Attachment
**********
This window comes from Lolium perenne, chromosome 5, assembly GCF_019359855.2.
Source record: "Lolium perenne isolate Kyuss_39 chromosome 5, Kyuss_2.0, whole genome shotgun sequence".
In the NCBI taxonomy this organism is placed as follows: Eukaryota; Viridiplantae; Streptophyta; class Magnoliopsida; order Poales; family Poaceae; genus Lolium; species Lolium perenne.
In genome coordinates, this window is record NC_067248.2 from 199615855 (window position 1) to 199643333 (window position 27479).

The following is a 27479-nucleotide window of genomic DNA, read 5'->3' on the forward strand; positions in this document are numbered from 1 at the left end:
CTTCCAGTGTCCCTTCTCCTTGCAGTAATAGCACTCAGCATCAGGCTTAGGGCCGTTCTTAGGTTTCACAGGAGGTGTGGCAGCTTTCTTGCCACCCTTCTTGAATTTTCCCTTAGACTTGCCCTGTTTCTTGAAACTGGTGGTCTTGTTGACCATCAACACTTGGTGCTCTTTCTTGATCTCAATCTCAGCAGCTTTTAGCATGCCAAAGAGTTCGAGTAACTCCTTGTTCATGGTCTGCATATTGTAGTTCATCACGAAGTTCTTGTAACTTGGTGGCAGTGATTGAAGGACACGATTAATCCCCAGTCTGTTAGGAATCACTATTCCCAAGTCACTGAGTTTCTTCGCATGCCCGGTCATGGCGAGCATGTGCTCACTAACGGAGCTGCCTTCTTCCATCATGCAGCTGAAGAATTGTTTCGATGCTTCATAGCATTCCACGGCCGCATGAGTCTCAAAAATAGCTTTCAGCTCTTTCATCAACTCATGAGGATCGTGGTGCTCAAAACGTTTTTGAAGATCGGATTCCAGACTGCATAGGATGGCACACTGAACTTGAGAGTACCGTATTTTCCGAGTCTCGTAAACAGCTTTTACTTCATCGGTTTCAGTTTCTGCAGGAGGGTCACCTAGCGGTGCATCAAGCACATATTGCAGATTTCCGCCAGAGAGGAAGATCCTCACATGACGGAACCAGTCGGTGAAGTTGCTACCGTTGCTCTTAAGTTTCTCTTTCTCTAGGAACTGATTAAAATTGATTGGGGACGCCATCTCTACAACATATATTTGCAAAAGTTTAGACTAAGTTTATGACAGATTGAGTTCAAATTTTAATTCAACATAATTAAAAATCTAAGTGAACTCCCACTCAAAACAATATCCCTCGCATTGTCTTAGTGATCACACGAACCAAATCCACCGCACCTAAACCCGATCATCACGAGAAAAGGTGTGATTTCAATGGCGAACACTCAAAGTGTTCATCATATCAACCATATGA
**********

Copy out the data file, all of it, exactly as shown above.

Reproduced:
This window comes from Lolium perenne, chromosome 5, assembly GCF_019359855.2.
Source record: "Lolium perenne isolate Kyuss_39 chromosome 5, Kyuss_2.0, whole genome shotgun sequence".
In the NCBI taxonomy this organism is placed as follows: Eukaryota; Viridiplantae; Streptophyta; class Magnoliopsida; order Poales; family Poaceae; genus Lolium; species Lolium perenne.
In genome coordinates, this window is record NC_067248.2 from 199615855 (window position 1) to 199643333 (window position 27479).

The following is a 27479-nucleotide window of genomic DNA, read 5'->3' on the forward strand; positions in this document are numbered from 1 at the left end:
CTTCCAGTGTCCCTTCTCCTTGCAGTAATAGCACTCAGCATCAGGCTTAGGGCCGTTCTTAGGTTTCACAGGAGGTGTGGCAGCTTTCTTGCCACCCTTCTTGAATTTTCCCTTAGACTTGCCCTGTTTCTTGAAACTGGTGGTCTTGTTGACCATCAACACTTGGTGCTCTTTCTTGATCTCAATCTCAGCAGCTTTTAGCATGCCAAAGAGTTCGAGTAACTCCTTGTTCATGGTCTGCATATTGTAGTTCATCACGAAGTTCTTGTAACTTGGTGGCAGTGATTGAAGGACACGATTAATCCCCAGTCTGTTAGGAATCACTATTCCCAAGTCACTGAGTTTCTTCGCATGCCCGGTCATGGCGAGCATGTGCTCACTAACGGAGCTGCCTTCTTCCATCATGCAGCTGAAGAATTGTTTCGATGCTTCATAGCATTCCACGGCCGCATGAGTCTCAAAAATAGCTTTCAGCTCTTTCATCAACTCATGAGGATCGTGGTGCTCAAAACGTTTTTGAAGATCGGATTCCAGACTGCATAGGATGGCACACTGAACTTGAGAGTACCGTATTTTCCGAGTCTCGTAAACAGCTTTTACTTCATCGGTTTCAGTTTCTGCAGGAGGGTCACCTAGCGGTGCATCAAGCACATATTGCAGATTTCCGCCAGAGAGGAAGATCCTCACATGACGGAACCAGTCGGTGAAGTTGCTACCGTTGCTCTTAAGTTTCTCTTTCTCTAGGAACTGATTAAAATTGATTGGGGACGCCATCTCTACAACATATATTTGCAAAAGTTTAGACTAAGTTTATGACAGATTGAGTTCAAATTTTAATTCAACATAATTAAAAATCTAAGTGAACTCCCACTCAAAACAATATCCCTCGCATTGTCTTAGTGATCACACGAACCAAATCCACCGCACCTAAACCCGATCATCACGAGAAAAGGTGTGATTTCAATGGCGAACACTCAAAGTGTTCATCATATCAACCATATGA